Michael Casey is 75 years old and living in Australia. He is on a desperate search for a brother he only recently discovered he has.
“I was born in May 1946 and he was born in May 1948,” Casey said.
He only learned of his younger brother’s existence when a family member shared old newspaper clippings with him. His brother’s birth made headline news in Calgary because his mother left him at a doctor’s office when he was 10 days old.
“I can understand how horrible she would have felt having to do that kind of thing,” Casey said.
In 1948, Marg Casey was 22 years old. On a train from Regina destined for Calgary, she was desperate but not alone. She was travelling with her newborn baby boy, red headed and healthy.
She was unwed and when that train stopped in downtown Calgary, she saw a sign in a second-floor window of the grain exchange building, Dr. Beauchemin’s office.
She walked in chatted with the nurse who left the room for a moment, when she came back the baby wrapped in a blue and white blanket was abandoned.
“I became more angry at Marg, thinking, ‘this is so unfair’ and I did carry some anger. But after reading those newspaper articles, my anger softened,” Casey said. “There would have been no support for single mothers back then.”
Casey’s birth mom, Marg Casey, died never revealing this to him. But there were other secrets he never knew about until he became an adult. For a significant part of his life, he was led to believe his mother Marg was his sister.
“My grandparents who adopted me, to me they are my mom and dad and all of my uncles and aunts are my brothers and sisters with me growing up,” Casey said.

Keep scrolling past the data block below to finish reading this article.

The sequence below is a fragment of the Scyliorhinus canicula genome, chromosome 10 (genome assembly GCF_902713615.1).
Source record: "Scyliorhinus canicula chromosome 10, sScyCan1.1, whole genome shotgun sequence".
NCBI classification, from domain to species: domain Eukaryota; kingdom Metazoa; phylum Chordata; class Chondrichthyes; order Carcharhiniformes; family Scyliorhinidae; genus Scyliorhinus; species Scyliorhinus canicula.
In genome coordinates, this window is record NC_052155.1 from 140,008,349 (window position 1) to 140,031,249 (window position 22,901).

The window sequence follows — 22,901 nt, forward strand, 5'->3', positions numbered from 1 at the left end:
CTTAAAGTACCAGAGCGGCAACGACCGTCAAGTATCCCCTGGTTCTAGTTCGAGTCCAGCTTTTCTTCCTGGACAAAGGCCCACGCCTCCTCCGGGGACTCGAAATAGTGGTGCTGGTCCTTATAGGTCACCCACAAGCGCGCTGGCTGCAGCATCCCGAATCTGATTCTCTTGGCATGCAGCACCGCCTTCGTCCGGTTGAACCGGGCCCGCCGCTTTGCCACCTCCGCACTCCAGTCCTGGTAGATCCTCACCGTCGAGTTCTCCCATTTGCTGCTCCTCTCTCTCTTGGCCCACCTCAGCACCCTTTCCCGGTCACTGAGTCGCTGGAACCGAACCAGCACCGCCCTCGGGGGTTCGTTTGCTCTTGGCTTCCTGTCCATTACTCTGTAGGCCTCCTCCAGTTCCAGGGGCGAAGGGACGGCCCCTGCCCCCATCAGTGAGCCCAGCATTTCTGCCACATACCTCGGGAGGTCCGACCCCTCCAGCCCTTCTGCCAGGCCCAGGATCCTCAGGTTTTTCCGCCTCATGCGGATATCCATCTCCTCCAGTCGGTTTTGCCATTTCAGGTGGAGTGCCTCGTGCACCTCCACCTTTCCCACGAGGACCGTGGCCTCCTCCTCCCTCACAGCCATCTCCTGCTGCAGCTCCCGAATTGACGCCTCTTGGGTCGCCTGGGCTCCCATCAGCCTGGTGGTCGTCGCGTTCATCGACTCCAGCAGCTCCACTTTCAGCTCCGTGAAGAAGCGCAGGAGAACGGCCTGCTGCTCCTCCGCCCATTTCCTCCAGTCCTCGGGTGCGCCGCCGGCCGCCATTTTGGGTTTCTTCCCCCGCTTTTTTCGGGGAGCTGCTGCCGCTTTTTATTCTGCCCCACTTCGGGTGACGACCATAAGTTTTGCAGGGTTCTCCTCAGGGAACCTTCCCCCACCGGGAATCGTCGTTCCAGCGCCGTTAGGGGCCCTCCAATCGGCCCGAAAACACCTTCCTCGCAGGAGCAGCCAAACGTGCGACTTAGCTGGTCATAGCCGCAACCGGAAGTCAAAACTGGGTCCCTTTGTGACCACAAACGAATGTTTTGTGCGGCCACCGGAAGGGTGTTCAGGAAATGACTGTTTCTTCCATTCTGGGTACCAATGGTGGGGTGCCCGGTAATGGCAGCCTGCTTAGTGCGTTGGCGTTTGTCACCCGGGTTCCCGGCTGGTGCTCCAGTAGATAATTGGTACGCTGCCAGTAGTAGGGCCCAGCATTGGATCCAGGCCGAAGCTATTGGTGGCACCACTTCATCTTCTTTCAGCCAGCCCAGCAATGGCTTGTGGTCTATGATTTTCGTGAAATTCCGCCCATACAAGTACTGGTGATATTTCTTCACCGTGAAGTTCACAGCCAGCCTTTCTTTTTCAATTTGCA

He wanted to know more about his history, particularly his brother and he searched, but came up with nothing. He got an offer for help from a search angel in Calgary: Jacqueline Hoare.
“With COVID, we were all home and I had spare time and I’ve solved about 25 searches, which means reuniting parents and babies who are now adults,” Hoare said. “Imagine a birth mother, every birthday wondering, ‘what do they look like?’ Being an adoptee you wonder, ‘who do I look like? Who are my people?'”
Because this case has Calgary ties, she was drawn to it.
“My heart exploded when I saw the case,” she said.
“It brings people home and brings him somebody he looks like,” Hoare said. “This is their story and this is the part that’s been missing for most of their life.”
She’s dissected the newspaper articles and tried to track down any connections.
“Marg had already Michael and he was raised by his grandparents so my thinking is she couldn’t imagine facing her parents with another newborn baby and what was she to do?” Hoare said. “I don’t condone what she did, but she did the best she could in a crisis and there was nothing for these young women.”
Together with the help of another family member in New Brunswick, they’ve run out of leads.
“We’ve done our due diligence. He’s had DNA testing done through ancestry and we followed leads through avenues of matches and we have as much research to find him and we hit a brick wall,” Hoare said.
“Finding a brother, it would be exciting just to make contact and I would love to know what his life path has been,” Casey said.